Hey, y’all! Have you checked out the Tres Jolie Kit Club September Scrapbooking Kit yet? Seen this month’s mood board? Both are fabulous! The kit has the “Gilded Steampunk” Collection from 3 Quarter Designs – the perfect fit for the “Shabby Steampunk” mood board challenge!
Now, I love, L-O-V-E, Steampunk, and while I’m not a 100% Shabby Chic type of person, there are aspects I really love about that style too. This week, for my mood board inspired project, I have a Shabby-Steampunk Top Hat I created using a cut file I designed, the “Gilded Steampunk” Collection from the kit, a couple of moulds, and lots of mediums from my stash – quite a few that are from previous Tres Jolie Kits!
It wasn’t until I was editing the video that I realized this project isn’t all too “complicated.” The majority of the time spent working on it was really just “busy work” – i.e. rolling clay, gluing, painting, etc. Once I had my base together, and finally figured out where this hat was headed, it went together rather smoothly! Check out my video and see what I mean!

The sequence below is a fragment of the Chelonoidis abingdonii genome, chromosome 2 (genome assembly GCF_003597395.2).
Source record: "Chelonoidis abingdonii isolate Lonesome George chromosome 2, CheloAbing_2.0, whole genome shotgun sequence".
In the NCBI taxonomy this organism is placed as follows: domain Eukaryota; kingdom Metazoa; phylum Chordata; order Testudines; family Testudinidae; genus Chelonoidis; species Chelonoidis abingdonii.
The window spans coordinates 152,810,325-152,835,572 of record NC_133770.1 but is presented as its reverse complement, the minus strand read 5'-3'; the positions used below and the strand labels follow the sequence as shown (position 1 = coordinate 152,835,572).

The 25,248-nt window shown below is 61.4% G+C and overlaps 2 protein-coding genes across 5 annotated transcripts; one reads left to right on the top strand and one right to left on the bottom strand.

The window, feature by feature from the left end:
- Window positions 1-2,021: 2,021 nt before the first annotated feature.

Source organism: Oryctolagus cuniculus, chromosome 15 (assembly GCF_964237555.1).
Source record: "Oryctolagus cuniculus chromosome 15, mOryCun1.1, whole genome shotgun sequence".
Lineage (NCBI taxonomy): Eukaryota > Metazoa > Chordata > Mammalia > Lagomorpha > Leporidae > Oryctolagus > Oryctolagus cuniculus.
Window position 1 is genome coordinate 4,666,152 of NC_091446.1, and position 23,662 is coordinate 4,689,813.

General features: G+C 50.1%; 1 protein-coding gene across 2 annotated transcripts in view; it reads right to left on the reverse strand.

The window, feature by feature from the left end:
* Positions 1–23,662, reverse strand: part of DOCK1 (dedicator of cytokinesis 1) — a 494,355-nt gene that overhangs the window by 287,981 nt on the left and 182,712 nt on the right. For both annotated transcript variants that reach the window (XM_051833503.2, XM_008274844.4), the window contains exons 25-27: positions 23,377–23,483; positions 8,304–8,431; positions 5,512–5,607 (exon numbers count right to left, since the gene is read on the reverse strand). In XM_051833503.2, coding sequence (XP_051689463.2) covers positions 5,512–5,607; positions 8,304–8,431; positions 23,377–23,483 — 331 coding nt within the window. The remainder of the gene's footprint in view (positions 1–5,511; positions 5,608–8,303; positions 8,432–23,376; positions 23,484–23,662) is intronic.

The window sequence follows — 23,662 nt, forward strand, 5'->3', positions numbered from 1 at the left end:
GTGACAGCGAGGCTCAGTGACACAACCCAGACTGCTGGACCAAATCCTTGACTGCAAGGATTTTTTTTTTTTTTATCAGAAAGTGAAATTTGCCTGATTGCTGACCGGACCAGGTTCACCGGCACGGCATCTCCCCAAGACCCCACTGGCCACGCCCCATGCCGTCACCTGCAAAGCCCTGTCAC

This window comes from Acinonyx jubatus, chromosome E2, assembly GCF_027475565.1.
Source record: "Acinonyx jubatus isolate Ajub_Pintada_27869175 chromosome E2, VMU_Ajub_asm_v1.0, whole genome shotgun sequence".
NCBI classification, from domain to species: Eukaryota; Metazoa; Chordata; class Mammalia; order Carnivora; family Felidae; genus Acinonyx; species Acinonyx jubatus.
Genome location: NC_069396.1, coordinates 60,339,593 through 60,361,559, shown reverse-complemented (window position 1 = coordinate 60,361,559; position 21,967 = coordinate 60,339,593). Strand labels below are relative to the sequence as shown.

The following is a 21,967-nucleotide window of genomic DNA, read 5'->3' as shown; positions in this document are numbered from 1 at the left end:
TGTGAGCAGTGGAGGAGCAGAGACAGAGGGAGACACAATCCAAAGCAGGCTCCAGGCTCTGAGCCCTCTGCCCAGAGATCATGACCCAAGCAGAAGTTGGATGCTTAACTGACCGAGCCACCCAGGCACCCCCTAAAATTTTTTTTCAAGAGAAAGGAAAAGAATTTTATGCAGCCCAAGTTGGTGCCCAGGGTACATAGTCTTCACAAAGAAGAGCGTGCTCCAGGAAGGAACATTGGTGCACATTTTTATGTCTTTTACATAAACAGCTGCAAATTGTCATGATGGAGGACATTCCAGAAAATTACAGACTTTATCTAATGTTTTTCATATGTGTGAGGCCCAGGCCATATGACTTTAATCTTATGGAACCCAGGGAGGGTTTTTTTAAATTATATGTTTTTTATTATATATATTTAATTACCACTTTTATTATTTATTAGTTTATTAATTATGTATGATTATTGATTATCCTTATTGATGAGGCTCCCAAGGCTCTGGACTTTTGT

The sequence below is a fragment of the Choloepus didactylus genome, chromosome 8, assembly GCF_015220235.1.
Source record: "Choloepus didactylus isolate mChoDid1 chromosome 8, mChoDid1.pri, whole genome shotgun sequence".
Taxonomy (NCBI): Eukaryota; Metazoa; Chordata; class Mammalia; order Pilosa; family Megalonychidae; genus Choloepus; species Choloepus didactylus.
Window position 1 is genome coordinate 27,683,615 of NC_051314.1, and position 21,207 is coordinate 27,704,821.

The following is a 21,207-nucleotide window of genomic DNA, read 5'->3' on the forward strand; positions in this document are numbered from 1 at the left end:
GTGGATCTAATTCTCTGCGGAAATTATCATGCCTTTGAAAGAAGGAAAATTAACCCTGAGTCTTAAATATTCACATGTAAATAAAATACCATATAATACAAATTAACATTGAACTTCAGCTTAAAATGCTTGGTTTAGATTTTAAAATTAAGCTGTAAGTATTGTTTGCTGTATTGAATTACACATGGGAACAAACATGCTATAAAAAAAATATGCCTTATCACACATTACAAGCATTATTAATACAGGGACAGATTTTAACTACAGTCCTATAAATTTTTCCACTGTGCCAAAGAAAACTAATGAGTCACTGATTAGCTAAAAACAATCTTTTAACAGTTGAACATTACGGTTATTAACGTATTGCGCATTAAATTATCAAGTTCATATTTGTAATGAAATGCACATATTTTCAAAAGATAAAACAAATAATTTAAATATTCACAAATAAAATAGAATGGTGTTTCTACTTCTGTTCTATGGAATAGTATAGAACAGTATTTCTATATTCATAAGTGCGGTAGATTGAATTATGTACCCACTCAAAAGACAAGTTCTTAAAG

Alright! Time to get talkin’ about this Shabby-Steampunk Top Hat!
The first thing to do was to put my base together. There aren’t too many pieces – I tried to keep it as simple as possible while creating the size I wanted while using my 12” x 12” cutting mat and cardstock. There really is only one way everything fits together, but I have included a photo for reference using the cut file.
After my cardstock base was together, I added some black gesso to all of the areas that I thought may or may not get covered by the patterned paper pieces – I did it mostly because I had used white cardstock, if I had used a darker cardstock or a coordinating cardstock, I don’t know if I would have added the gesso. However, it did also give a little extra stiffness to the base, so that was a bonus I hadn’t really thought of! And, even though it is no longer noticeable, I also added a layer of “Halo Pink Gold” Metallic Paint on top of the black gesso – just to be prepared in case any of those areas didn’t get covered in the later stages.